I hadn’t been in Sweden for one hour and I found myself sitting in the back of a police van, bicycle and all. Now, I am normally not that much of an outlaw but this time I had decided to buck all Swedish rules against riding on the freeway, when I got picked up by one of the cops. It turned out that Stockholm’s international airport was a good forty five kilometers from the city itself, a perfect distance to put my airplane cramped legs to good use for a couple of hours. The catch was that the only connection between the airport and Stockholm was the E18, a freeway by European standards.
I might have been able to lug the bike onto a train or just pony up the cash for a taxi cab, but the “born wild and free” portion of my brain said NO! Besides, I rationalized, I am thoroughly honed by riding in the legendary Southern California traffic all the time anyways. Except for some honking and Swedish cussing, the freeway shoulder was generous and traffic relatively light, probably because Stockholm itself was still a ways off. If traffic got too gnarly or the shoulder disappeared, I figured I would just exit and ask my way around. It never came to that. The four cops who pulled up next to me looked really furious and even sounded furious, even though Swedish is one of the gentlest sounding languages I have ever heard. After they figured out that I responded logically only when spoken to in English or German, they stuffed me and my bike in the back of the van and off we went. So I arrived at the Stockholm city limits in total style, surrounded by road flares, some extra hand cuffs and a first aid box. I hoped to get dumped off as soon as we got in town and was resigned to pay whatever fine they imposed. Instead they asked which address I was headed to and it was right there that they dropped me off. Talk about professional cab service. Not only did these guys know their way around town, but they also spoke the local language and pointed out some of their undercover colleagues who drove unmarked white Volvos around.
That same evening I went on a stroll to the royal palace because it was nearby and hard to miss. I remembered the stiff and motionless guards of London’s Buckingham Palace and chuckled when I saw the guards here. They stood in front of their booths casually and made no attempt at a disciplined standstill. So it should be no big deal if I checked out the canons parked out front and sneak a peek inside some of the palatial windows behind these lax guards, right? Wrong. Two of them turned around as soon as I walked out of sight and moved swiftly toward me with their ceremonial muskets. Oh shit! Those weren’t ceremonial muskets but military rifles with bayonets. After I endured more unintelligible Nazi Swedish, I backed away slowly and humbly. I would rather get between a grizzly bear sow and her cubs than these guys.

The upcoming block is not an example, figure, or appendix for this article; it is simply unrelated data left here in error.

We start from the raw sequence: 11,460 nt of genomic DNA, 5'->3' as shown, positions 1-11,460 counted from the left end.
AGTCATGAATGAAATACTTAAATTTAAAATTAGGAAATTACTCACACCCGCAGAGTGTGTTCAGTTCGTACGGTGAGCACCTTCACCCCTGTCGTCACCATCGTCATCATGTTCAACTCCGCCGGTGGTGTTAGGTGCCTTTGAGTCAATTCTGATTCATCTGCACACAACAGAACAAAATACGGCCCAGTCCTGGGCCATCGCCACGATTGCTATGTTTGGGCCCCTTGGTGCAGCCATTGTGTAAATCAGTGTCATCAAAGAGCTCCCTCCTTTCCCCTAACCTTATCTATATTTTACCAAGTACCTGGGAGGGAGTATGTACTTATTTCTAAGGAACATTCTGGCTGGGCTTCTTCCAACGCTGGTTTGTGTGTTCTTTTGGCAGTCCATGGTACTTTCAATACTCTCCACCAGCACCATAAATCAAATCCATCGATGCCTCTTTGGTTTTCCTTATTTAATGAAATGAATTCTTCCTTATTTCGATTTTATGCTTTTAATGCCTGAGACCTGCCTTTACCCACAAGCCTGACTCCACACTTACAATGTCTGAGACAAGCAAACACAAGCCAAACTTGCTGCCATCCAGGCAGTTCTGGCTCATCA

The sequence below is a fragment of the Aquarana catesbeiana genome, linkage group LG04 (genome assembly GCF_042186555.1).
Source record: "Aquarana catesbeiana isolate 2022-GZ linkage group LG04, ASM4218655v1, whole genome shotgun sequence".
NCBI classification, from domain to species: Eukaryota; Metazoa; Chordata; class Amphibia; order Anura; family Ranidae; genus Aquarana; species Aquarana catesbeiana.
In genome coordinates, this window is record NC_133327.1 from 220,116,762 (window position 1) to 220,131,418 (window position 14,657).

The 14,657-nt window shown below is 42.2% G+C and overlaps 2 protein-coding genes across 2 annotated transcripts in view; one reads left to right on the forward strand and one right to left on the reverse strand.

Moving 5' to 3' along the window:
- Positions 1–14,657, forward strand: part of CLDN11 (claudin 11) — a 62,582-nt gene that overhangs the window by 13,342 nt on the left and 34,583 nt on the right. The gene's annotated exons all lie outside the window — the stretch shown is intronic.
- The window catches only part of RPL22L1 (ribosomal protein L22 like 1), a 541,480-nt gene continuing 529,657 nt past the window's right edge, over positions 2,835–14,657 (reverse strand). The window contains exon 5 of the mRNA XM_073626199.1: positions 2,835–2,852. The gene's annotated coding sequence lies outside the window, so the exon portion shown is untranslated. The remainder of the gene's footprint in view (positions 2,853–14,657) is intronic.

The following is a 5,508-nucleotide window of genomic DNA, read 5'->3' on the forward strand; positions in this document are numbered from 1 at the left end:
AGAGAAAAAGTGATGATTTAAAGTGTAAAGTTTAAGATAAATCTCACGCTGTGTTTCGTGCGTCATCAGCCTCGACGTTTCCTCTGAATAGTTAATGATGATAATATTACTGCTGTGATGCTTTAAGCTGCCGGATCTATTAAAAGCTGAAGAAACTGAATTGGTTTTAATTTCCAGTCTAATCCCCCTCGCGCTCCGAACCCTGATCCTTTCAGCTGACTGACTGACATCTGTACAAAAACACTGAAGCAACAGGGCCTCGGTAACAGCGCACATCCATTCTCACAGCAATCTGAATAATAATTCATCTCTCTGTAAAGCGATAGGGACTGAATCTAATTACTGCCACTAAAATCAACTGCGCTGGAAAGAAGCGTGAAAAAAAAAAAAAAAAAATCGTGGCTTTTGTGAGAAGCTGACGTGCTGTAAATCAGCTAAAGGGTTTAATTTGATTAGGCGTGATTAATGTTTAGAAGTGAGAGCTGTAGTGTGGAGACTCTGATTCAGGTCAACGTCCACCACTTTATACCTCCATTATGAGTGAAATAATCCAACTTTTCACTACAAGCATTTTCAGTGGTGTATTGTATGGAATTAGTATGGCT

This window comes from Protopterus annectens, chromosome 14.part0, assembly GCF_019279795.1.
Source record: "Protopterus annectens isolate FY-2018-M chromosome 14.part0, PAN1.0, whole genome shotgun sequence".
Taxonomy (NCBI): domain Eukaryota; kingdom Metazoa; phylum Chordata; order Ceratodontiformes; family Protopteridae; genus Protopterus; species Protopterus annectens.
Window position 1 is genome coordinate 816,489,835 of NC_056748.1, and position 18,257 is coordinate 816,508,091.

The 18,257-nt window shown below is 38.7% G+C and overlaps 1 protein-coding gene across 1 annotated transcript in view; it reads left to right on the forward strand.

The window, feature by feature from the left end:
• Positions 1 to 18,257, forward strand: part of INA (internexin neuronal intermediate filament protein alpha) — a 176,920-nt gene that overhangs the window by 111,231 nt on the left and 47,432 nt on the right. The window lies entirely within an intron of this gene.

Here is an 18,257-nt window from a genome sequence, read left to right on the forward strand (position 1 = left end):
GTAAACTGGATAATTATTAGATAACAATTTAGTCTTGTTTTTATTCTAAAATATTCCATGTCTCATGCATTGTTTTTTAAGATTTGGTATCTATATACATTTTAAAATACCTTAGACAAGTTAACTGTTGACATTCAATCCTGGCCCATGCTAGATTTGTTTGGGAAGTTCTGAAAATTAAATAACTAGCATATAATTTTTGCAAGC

Thankfully that was it for running into the law so far. Amazingly, I enjoyed some crisp and sunny fall weather, perfect for prowling all the nooks and crannies of the city. Stockholm is actually an archipelago, built on fourteen separate islands and interconnected by bridges; modern concrete bridges, nineteenth century riveted steel bridges, and much older stone bridges arching beautifully over the water. Even cooler are all the narrow cobbled stone streets of the Gamla Stan (Old Town) that converge on little fountain and tree lined squares. Some of these alleys are so narrow that you can stretch both arms out and touch the bright yellow, orange or red plastered walls of the buildings. These old four and five story houses were definitely brighter than I imagined Swedes being capable of. I guess Ikea has some brightly colored furniture, too. Another surprise to me was that Stockholm is home to quite the jazz scene. Although it doesn’t rival New Orleans by any means, some of these clubs sport stompin’ atmospheres.